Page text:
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Eliot’s ‘Objective Correlative’

Tradition or Individual Talent?

Contributions to the History of a ‘Topos’


Flemming Olsen


Brighton: Sussex Academic Press, 2012

Paperback. ix + 72 p. ISBN: 978-1845195540. £16.95


Reviewed by Steve Ellis

University of Birmingham



In spite of its imposing subtitle Contributions to the History of a ‘Topos’, this very short book (fifty-nine pages of text) can only aim at being an undergraduate primer, and is far from satisfactory in this respect. The first part is a series of snippets from authors ranging from Aristotle to Remy De Gourmont that are held to anticipate Eliot’s formulation of the ‘objective correlative’, with very brief commentary on each, though in several cases (as with Gautier and Baudelaire [12-16]) it is hardly made clear what their relevance actually is. One of the basic points is that Eliot’s objective correlative, grounded in his own words in the world of ‘objects’, ‘events’ and ‘external facts’, is for Olsen ‘rooted’ in a Positivist tradition in which ‘objectivity became a key concept’ [55, 25) and in those writers seen as anticipating this tradition. At the same time Eliot shared the ‘Imagist conviction’ that ‘contested’ aspects of Positivism [37]. There is no linked discussion in this book that analyses this ambivalence, but rather a tendency to self-contradiction and vagueness that characterises the book in several areas. Another instance is in the initial assumption that the objective correlative is synonymous with the concept of le mot juste, even though Eliot, in finding it lacking in Shakespeare’s Hamlet, is plainly talking more widely of a defective narrative/dramatic scenario (‘a set of objects, a situation, a chain of events’). By the end of his book, Olsen has come round to this—‘the point about it is not verbalization’ [55]—but there is no attempt to reconcile this with his earlier emphasis.

The book, though very short, is thus subject to a strange structural self-forgetting, as well as a set of questionable pronouncements on Eliot’s work that partly arise from Olsen’s stress on Eliot as an Imagist. Thus his association of Eliot with an Egoist-centred group of writers whose work was ‘non-stanzaic’ and ‘unrhymed’ [28-29] ignores the fact that precisely at the moment Eliot was formulating the objective correlative (in his ‘Hamlet and his Problems’ essay of 1919) he was writing the series of rhymed and stanzaic quatrain poems gathered in the Poems of 1920. Again with the Imagists in mind we are told of ‘Eliot’s conception of the stability of word meanings’ [8] as well as his ‘craving for mathematical exactitude’ in meaning [40], an ‘ideal demand’ which is jeopardised by conflicting readerly interpretations of his poems [56]; or, as the book’s blurb puts it, ‘whose fault is it if the reader’s response does not square with the poet’s intention?’ But there are several instances of Eliot’s welcoming different readers’ interpretations as in some ways better than his own, and he accepted the inevitability, and even opportunity, of language instability and change. We are again back on the territory of le mot juste, but again puzzled by it as a distraction from the (tenuous) matter in hand.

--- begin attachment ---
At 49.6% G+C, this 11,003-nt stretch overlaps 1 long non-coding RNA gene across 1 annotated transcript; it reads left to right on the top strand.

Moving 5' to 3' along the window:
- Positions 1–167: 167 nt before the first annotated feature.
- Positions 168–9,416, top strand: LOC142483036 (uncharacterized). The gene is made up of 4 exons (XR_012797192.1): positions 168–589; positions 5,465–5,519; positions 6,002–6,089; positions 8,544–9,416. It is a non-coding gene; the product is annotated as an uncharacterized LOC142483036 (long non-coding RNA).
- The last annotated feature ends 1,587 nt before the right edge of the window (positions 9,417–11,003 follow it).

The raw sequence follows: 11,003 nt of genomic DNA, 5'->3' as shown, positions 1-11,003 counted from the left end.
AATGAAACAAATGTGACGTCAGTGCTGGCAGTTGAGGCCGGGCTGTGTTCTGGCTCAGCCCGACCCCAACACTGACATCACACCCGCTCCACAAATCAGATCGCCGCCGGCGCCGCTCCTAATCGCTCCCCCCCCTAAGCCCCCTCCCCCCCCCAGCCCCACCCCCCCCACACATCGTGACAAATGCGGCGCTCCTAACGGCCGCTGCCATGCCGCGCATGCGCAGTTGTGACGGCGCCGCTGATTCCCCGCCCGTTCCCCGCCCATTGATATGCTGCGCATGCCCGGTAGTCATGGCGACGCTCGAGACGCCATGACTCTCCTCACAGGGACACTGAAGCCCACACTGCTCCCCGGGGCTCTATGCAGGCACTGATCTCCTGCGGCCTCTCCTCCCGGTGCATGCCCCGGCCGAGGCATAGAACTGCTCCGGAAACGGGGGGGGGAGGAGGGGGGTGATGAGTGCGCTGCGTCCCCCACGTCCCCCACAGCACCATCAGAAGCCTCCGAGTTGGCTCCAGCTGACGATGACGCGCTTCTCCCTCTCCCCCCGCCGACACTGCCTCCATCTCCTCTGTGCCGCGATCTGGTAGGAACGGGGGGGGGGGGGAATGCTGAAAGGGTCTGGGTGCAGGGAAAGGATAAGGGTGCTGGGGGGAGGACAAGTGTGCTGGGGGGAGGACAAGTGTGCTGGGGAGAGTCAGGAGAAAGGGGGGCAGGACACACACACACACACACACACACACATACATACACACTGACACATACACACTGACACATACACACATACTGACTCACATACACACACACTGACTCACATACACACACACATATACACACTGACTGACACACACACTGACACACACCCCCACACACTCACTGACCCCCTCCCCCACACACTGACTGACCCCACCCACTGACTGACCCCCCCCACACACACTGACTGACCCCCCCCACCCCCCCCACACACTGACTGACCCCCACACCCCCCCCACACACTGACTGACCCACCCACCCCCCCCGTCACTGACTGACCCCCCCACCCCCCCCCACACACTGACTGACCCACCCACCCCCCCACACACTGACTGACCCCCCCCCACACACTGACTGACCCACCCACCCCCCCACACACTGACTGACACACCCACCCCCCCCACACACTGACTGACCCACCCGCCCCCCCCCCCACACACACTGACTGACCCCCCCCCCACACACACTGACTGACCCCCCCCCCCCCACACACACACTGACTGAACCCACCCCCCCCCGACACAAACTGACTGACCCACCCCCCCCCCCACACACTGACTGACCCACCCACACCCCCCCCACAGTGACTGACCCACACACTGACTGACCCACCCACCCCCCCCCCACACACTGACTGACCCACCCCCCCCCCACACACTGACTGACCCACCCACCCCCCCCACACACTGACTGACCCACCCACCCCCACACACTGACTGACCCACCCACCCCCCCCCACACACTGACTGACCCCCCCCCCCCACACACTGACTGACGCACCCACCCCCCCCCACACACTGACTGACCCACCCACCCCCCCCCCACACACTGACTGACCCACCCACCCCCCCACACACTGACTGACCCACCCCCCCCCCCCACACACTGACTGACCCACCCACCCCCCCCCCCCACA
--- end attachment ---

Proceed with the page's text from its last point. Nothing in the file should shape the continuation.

Arguably the worst aspect of this book, however, is its being littered with mistakes of fact and citation. Out of countless instances the essay ‘What is a Classic?’ (minus its question-mark) is dated to 1914, and we are told that ‘in the same essay [Eliot] acknowledges Tennyson and Browning as poets who think’ ([54]—it is of course in ‘The Metaphysical Poets’ essay that they do this); Lancelot Andrewes ‘died in 1526’ [34); For Lancelot Andrewes is variously dated to 1927 and 1928 [32, 64]; and Eliot’s formulation in ‘Tradition and the Individual Talent’ about ‘the more perfect the artist, the more completely separate in him …’, etc, is unaccountably related to a supposed discussion of Milton’s ‘Lycidas’ [33]. Even Olsen’s key text, the ‘Hamlet’ essay, is at the outset dated to 1920, to be then collected in The Sacred Wood ‘which appeared in 1928’ [2]—this information is corrected later, p. 30, in another example of the book’s inconsistency, though further confusions also creep in at this point. Add to this the many misquotations, missing page references, quoting the same essay from different sources and a constant mis-use of ‘Ibid’ that sends the reader to books by Eliot for essays by Bradley (and vice versa), or to the wrong collection of essays by Eliot, and the sense that this is not so much a finished book as a series of preliminary and unsorted jottings is confirmed. I doubt whether a student seeking assistance with Eliot’s objective correlative will be much enlightened by this skittish survey; moreover, a student seeking to master an accurate citation system will, to use a phrase of Eliot’s, be ‘thoroughly gravelled’ by it.             


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